The garden at Felley Priory, Underwood, Nottinghamshire, enjoyed considerable fame a generation ago for its cohesive planting and plantsmanship, but Non Morris finds its greatness continues with the present owners. Photographs by Val Corbett
The garden at Felley Priory is the ultimate lesson in the value of planting structural hedges as soon you move into a new house. Now, more than 40 years since Bobby and Maria Chaworth-Musters first moved into their Nottinghamshire home, the garden, which wraps gently around the pretty, many-chimneyed, 16th-century house, delights as a richly layered space.
Its fine borders are embraced by perfectly clipped hedges of yew and box, which provide a breathtakingly beautiful rhythm to this 2½ acres of garden, nestling in idyllic rolling farm and woodland.
The transformation of this little-touched site (when the owners arrived in 1973, there was a single existing section of yew hedge, a high boundary wall and some pillars thought to be part of the original 12th-century priory) has ensured Mrs Chaworth-Musters a ‘place high up in the ranks of modest, untrained but gifted amateur garden makers who have made such a contribution to the creation of English country house gardens since the beginning of the 20th century,’ records George Plumptre in his recent book, The English Country House Garden.
Mrs Chaworth-Musters set out her young hedge plants—as well as her ever-growing collection of exquisite specimen trees and shrubs—in the time-honoured way, using her children to stand in for incoming plants and move ‘two steps to the left’, recounts the current custodian, her stepson-in-law, Thomas Brudenell.
He tells me that his late father, Edmund Brudenell (of Deene Park Northamptonshire) wondered if the hedges were planted too close to the house.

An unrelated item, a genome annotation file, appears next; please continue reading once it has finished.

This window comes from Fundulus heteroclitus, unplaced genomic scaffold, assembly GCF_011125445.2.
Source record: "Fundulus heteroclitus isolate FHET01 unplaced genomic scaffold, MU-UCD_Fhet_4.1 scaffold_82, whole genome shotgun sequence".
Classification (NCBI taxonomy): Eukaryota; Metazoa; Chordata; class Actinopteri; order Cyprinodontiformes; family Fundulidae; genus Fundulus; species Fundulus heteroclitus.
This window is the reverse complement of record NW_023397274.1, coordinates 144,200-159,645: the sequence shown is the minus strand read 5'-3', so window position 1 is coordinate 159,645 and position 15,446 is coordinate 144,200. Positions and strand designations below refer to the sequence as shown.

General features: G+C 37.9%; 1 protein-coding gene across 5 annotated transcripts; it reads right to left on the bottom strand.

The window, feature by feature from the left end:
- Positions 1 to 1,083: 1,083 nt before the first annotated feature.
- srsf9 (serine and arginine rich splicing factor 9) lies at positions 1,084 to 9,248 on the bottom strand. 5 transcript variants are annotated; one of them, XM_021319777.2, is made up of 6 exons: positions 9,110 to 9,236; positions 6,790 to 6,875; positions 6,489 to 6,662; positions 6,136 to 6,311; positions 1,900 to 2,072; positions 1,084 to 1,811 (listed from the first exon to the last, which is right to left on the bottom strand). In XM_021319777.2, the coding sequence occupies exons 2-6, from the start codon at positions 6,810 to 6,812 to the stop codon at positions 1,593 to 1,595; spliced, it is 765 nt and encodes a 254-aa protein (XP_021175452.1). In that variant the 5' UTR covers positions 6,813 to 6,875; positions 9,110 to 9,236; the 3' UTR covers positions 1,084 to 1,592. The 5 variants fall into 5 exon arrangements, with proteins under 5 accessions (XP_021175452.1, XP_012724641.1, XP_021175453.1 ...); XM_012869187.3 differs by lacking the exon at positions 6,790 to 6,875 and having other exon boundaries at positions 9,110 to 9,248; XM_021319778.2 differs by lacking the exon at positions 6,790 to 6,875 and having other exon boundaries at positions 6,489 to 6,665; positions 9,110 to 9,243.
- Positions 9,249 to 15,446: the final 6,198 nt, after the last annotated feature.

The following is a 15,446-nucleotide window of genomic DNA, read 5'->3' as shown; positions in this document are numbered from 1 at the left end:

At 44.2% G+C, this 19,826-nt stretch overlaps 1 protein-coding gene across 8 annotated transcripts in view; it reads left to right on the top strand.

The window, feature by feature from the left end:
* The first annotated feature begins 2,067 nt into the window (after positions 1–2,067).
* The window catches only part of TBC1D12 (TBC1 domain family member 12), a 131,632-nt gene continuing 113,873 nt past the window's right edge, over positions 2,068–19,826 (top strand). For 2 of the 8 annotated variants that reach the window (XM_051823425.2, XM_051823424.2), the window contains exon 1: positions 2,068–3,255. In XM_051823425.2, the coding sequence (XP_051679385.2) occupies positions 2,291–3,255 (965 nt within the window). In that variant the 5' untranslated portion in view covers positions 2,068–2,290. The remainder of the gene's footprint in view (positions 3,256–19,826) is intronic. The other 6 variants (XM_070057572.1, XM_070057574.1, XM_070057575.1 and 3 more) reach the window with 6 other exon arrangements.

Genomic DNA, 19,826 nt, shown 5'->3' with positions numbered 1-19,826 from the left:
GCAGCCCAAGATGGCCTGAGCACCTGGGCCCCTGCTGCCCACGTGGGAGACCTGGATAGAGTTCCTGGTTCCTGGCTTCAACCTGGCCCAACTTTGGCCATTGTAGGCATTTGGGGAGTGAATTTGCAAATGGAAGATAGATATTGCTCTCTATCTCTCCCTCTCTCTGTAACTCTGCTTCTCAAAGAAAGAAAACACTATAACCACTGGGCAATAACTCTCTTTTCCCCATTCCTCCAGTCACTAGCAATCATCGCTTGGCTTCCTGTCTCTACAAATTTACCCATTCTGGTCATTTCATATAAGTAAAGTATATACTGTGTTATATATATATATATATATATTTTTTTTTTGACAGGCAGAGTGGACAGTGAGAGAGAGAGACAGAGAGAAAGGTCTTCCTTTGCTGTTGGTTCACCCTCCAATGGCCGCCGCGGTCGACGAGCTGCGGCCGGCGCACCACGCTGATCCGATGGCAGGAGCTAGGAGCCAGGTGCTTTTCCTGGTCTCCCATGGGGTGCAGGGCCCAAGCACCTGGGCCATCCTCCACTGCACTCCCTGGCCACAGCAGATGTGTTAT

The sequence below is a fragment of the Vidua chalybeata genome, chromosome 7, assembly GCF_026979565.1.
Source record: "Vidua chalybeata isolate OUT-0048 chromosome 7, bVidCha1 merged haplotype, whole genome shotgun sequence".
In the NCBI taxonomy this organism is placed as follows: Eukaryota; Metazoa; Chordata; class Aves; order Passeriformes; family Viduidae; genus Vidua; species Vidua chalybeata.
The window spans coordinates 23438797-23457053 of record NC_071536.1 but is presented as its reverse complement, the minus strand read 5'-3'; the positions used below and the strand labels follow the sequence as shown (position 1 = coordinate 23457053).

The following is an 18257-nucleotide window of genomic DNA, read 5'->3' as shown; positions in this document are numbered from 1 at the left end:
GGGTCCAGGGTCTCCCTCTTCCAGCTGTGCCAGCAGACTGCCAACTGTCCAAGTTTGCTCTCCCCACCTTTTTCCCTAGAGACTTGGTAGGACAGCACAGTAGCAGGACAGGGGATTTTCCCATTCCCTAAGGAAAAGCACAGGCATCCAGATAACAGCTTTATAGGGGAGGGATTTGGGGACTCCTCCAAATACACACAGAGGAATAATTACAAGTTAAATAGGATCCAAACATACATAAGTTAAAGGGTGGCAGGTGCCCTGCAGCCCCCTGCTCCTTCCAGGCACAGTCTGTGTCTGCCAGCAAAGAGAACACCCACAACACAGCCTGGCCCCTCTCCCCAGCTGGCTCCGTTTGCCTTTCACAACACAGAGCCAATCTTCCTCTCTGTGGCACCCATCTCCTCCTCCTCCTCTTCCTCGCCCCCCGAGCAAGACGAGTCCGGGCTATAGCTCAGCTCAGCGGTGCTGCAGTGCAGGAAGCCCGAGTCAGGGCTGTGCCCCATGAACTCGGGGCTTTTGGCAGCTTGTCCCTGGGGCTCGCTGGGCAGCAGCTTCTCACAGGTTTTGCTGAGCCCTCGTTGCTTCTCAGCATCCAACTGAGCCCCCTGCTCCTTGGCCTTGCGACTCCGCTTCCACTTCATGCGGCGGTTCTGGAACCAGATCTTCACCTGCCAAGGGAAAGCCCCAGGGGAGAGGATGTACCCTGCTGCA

‘I don’t think they are at all,’ he adds, going on fondly to show me a champion Californian tree poppy (Romneya coulteri) which is so happy in its sunny, west-facing position beside the conservatory that it ‘comes through the wall, into the drawing room’.
Certainly, the proximity and sheltering quality of the hedging give each part of the garden the nurtured and intimate feel that make it such a friendly place to visit and have surely enabled the garden to move on and develop so comfortably in the past few years, following the death of its inspiring creator in 2010.
Of course, some things have barely needed to change. There is an exemplary timelessness to the way the house itself is clothed.
Perhaps the spring-flowering Rosa banksiae Lutea has been ‘allowed to extend more broadly’ over its south-facing back wall, explains head gardener Lindsey Ellis, but it’s pruned as immaculately as ever and makes a wonderfully sculptural padded frame to window and door.
A bay tree is tightly clipped to form a double-storey buttress in one corner and there’s a cheerful, dancing row of the deep-pink Rosa John Clare (which flowers with the ‘remarkable continuity’ promised by David Austin) under the drawing-room window.
A gorgeous mauve-flowered Abutilon x suntense Jermyns has rocketed up to the eaves, breaking any idea that this is a garden frozen in an over-polite past.
On the terrace, an old stone trough by the garden door filled with dianthus, tiny alliums and the delicate wiry-stemmed autumn snowflake (Acis autumnalis) deepens the sense that this remains a personal and much-loved garden.
Elsewhere, radical change has been non-negotiable. The walled Rose Garden was described in June 1996 as the ‘cosiest and most intimate rose garden I know’ by Tony Venison.
It was the fragrant home to an enormous collection of roses, but had become overgrown and diseased, so, in 2011, it was cleared and the soil replaced to make room for new roses in the same, sheltered space of tennis-court dimensions.
The new scheme is more disciplined. Roses are planted in groups of two or three for impact, but this area has the same romantic, highly scented, old-fashioned ideal. Voluptuous clouds of blue-and-white Viola cornuta have replaced lavender as an edging plant, a clever and long-lasting solution, and the eight weeks of hard graft-pruning and training in January and February are repaid when a dreamy-looking visitor emerges sighing: ‘It’s heaven in there.’
For the most part, however, the garden has evolved gently, guided by Miss Ellis’s passionate and thoughtful approach and her straightforward way of finding a happy route between ‘what Mrs Musters would have liked’ (‘more specimen-y things, properly labelled’) and the preference of Mr Brudenell and his wife, Amanda, for a fuller, more romantic atmosphere (‘we’ve underplanted things a lot more in the past few years’).